|The principle behind
mechanical filtration is simple. The idea is to physically remove
particles, and waste matter from the aquarium water. Many times a
fine medium such as cotton, dacron, and other synthetic materials are used
to trap detritus, dead plant matter, and other debris.
Mechanical filters need to be removed, cleaned, and replaced on a regular basis. Otherwise, waste products will accumulate, and decompose, continuing to lower the livability of the aquarium environment. This puts major stress on the fish and other inhabitants of the aquarium. One of the secrets to successful aquarium care in all applications is to maintain the mechanical filters. Replacing this media will help ensure the long term success of the tank.
Proper flow rates through mechanical media is key to the proper filtration of the total aquarium water body. Flow that is too slow, or too fast will impede the filtering capacity. Most filters flow rates are set at the manufacturer, but many times unchanged filters will lead to diminished flow, and ultimately stagnant water.
These filtration devices come in many forms, and offer a diversity of media. As with the other types of filtration, combining mechanical removal with other forms of chemical, biological, and auxiliary filters can prove to be very effective. In combination systems like this, the mechanical filters are often found first. In many aquaria applications, it's beneficial to physically remove debris, before passing the water over finer filtering devices. Some systems even post-mechanically filter the water over a very fine medium to provide a "polishing" touch to the tank water.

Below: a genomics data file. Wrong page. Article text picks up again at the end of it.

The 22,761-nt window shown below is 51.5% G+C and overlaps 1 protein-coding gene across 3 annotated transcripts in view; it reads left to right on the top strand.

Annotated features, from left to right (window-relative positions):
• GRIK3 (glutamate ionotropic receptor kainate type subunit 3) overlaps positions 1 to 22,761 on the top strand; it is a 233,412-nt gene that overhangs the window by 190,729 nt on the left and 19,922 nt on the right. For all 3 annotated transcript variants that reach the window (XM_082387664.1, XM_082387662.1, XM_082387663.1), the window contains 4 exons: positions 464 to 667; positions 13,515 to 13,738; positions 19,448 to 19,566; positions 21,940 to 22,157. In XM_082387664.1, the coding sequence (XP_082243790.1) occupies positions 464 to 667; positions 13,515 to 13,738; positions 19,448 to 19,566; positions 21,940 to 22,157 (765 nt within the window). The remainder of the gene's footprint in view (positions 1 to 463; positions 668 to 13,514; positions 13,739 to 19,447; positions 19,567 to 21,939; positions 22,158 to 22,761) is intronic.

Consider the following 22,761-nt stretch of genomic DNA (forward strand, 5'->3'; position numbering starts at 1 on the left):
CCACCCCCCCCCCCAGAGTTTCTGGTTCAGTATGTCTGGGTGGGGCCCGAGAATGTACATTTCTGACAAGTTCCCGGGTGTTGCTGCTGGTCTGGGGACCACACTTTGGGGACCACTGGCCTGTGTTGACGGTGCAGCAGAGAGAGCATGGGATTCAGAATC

Mechanical media can be used in most all filtration devices, making this the most versatile type of filter available. Virtually all filters can hold a form of mechanical medium, so we will not list all of the filters available. However we will name off a few, and these include:
Power Filter-Also commonly used as chemical/biological filtering devices. These self enclosed units are quiet, energy efficient, and easy to maintain.
Canister Filter-Most are run by their own pump, and have large filtering capacity. Lots of mechanical medium can fit into many of the different canisters available.
Internal Filter-These run within the aquarium, and are either powered by an air pump, or small water pump. Internal filters are simple in design, and easy to operate. They work very well in smaller aquaria applications, and are a great way to supplement large aquarium applications.
Diatom Filter-Similar to a canister filter in design. The diatom filter passes water through fine diatomaceous earth powder. This filter is the ultimate in mechanical polishing filters. Most can remove debris of particle size down to 3 microns. May, in fact, over-filter the water, and take out beneficial elements from the aquarium water. Many aquarists use this filter in temporary applications, or as a maintenance tool.
Wet/Dry Filter-Some of these units have multiple mechanical filtering compartments for using multiple filtrant media. Often, pre-filter devices mechanically filter the water before passing it on to the other chambers in this filter.
Poly Dacron Pad
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